George Wallace - This Atlanta-bred comic is called 'The New Mr. Las Vegas' because of his best-selling headlining show at The Flamingo Hotel & ResGeorge Wallaceort in Las Vegas. Named Best Male Standup Comedian at the 1995 American Comedy Awards, Wallace has starred in a bevy of films including 'The Ladykillers,' 'Batman Forever,' 'A Rage in Harlem,' 'The Wash,' and 'Things Are Tough All Over.' The 58-year-old funnyman has also worked in radio, appearing regularly on the nationally syndicated 'Tom Joyner Morning Show' and co-hosting local shows with the late Isaac Hayes (New York City) and motivational speaker Les Brown (Washington, DC). Wallace, who was named as one of Comedy Central's 100 Greatest Stand-Ups of All Time, was the best man at the wedding of Jerry Seinfeld. Being funny and informed is just the thing that makes Wallace a contender for Philbin's seat on 'Live.'

    Wayne Brady - The 38-year-old Orlando-native is an actor, singer, dancer and comedian. He rose to stardom on ABC's 'Whose Line Is It Anyway?,' which earned him a Primetime Emmy Award. His short-lived talk show, 'Wayne BradyThe Wayne Brady Show,' landed him two Daytime Emmy Awards for 'Outstanding Talk Show Host.' A variety of gigs followed - everything from a run on Broadway as Billy Flynn in 'Chicago;' a guest-starring stint on the UPN sitcom 'Girlfriends;' hosting the Fox reality show 'Celebrity Duets;' and writing and singing the theme song for Disney's animated series 'The Weekenders.' Brady performs in Las Vegas where he headlines the variety show, 'Making It Up' at The Venetian Hotel. He was nominated for a Grammy Awards for his debut CD, 'A Long Time Coming' (Peak Records/Concord Music Group) in 2008. Brady currently hosts the game show, 'Let's Make a Deal' and is one of the many names already being tossed around to replace Philbin.

    Kevin Frazier - He's a lead correspondent for 'Entertainment Tonight' aKevin Fraziers well as the show's fill-in host. On the news magazine show, Frazier has covered everything from President Barack Obama's inauguration in Washington, D.C.; the death of Michael Jackson; and the Tiger Woods mistress scandal. The 45-year-old talent worked as an anchor at Fox Sports Net before joining 'Entertainment Tonight.' He also worked at ESPN, where he hosted 'SportsCenter' and several NBA-themed programs including 'NBA Shootaround,' 'NBA Fastbreak' and 'NBA Fastbreak Tuesday.' Frazier, who also hosts 'The T.Ocho Show' with Chad Ochocinco and Terrell Owens, recently launched a website called The balance of sports and entertainment makes him a man after Philbin's own heart and a strong contender for the gig on 'Live.'

    Steve Harvey - He's currently one of the hottest talents in entertainment, hosting a syndicated radio show, a game show, a reality series and reguSteve Harveylarly contributing to a morning news show. Steve Harvey has taken the industry by storm since the he released his New York Times best-selling book, 'Act Like a Lady, Think Like a Man' (Amistad). His syndicated radio program, 'Steve Harvey Morning Show' is one of the top urban radio shows and can now be seen on TV on BET's sister network, Centric. Harvey is also now a contributor on ABC's 'Good Morning America' and is the newest host of the syndicated game show, 'Family Feud.' The 54-year-old 'Original Kings of Comedy' also hosts an annual enrichment program for inner city kids called 'Disney Dreamers Academy.' His equity in entertainment definitely makes him an obvious candidate to be considered a replacement for Philbin.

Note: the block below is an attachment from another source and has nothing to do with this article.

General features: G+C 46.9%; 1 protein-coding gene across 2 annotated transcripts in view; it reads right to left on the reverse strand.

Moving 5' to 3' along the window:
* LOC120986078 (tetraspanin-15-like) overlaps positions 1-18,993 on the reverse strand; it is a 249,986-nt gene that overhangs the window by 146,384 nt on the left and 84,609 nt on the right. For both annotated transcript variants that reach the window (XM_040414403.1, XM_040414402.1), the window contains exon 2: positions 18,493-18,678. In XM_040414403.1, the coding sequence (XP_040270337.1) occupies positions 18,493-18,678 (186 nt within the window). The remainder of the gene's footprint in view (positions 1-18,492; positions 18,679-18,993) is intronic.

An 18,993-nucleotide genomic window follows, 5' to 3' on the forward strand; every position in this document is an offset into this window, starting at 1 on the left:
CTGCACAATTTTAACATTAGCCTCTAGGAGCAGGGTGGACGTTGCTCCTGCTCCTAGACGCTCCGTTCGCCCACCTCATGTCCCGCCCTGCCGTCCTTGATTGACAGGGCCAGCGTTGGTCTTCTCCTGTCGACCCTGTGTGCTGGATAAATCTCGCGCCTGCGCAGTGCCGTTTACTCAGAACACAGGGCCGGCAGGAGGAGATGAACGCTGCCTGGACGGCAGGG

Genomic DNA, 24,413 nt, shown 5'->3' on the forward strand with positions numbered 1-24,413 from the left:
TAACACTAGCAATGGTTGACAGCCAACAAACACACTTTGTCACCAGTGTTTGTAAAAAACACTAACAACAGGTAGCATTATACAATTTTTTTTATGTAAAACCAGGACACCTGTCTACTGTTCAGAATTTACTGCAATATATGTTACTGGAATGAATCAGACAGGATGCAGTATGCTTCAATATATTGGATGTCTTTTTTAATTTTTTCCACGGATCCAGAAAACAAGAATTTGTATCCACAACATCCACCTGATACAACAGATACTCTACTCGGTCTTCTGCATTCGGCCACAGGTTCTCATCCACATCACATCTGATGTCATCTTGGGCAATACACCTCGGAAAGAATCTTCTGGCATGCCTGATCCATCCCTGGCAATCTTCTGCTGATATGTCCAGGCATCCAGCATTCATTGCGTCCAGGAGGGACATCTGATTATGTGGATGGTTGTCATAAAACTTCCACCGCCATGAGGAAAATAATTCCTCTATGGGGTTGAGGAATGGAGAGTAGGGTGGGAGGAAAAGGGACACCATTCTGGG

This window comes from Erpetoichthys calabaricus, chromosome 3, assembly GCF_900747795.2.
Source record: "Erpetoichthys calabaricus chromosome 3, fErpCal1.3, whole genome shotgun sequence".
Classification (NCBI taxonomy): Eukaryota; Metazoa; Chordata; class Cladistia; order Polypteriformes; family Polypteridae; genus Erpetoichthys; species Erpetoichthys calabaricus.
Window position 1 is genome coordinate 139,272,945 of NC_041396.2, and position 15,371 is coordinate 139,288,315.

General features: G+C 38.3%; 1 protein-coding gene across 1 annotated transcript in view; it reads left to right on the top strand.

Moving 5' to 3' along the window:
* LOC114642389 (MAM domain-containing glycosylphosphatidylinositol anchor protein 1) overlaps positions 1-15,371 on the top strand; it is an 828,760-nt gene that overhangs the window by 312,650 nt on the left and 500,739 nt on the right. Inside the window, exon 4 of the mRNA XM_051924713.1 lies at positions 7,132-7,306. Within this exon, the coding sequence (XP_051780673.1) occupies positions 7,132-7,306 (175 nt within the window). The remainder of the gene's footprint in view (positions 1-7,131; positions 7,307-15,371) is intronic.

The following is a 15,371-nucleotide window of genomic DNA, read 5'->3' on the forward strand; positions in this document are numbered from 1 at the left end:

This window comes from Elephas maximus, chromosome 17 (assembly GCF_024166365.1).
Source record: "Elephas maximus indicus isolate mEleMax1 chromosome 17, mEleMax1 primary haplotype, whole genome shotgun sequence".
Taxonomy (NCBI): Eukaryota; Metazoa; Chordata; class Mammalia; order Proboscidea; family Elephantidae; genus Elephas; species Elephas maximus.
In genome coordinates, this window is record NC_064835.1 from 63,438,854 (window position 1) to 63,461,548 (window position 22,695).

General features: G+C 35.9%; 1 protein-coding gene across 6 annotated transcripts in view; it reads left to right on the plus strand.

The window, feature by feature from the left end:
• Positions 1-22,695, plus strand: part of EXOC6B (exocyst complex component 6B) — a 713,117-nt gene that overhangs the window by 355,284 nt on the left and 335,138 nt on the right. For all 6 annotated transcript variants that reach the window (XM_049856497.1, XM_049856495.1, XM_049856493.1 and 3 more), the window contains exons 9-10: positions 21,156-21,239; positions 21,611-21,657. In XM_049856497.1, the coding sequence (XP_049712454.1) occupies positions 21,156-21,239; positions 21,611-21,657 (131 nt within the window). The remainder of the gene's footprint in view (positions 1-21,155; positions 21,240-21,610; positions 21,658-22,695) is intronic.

Stephen A. Smith - Gayle King declared on her OWN show that Stephen A. Smith is her pick to replace Philbin. Smith started out as a sportswriter anStephen A. Smithd has since become a staple in the sports entertainment with a presence on television and radio. Smith's career at ESPN began when he was hired him away from Fox SportsNet's 'Best Damn Sports Show, Period!' to become an analyst/insider on, 'NBA Shootaround.' He has also contributed his in-your-face approach to sports commentaries on ESPN's 'SportsCenter' and 'ESPNews.' Smith hosted his own talk show, 'Quite Frankly from Aug. 2005 to Jan. 2007. On radio, the 43-year-old Smith hosted his own weekday radio show on 1050 ESPN in New York and due to its success, the show was picked up nationwide. Smith was a guest host on 'The View' several times in 2010. His ability to talk sports and expound on everything from entertainment to relationships makes him a strong candidate for consideration by 'Live.'

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    President and First Lady Obama just finished hosting a lavish state dinner for the president of China, Hu Jintao. In attendance were luminaries ranging from music sensation Herbie Hancock, to the CEO of Coca-Cola. Also hovering in the background of this star-studded fête was... former president Bill Clinton. While he was probably glad to be there as the companion of his Secretary of State wife, Hillary -- in a delicious reversal of traditional political spouse roles -- you have to wonder if Bill did not feel a little jealous and out of sorts.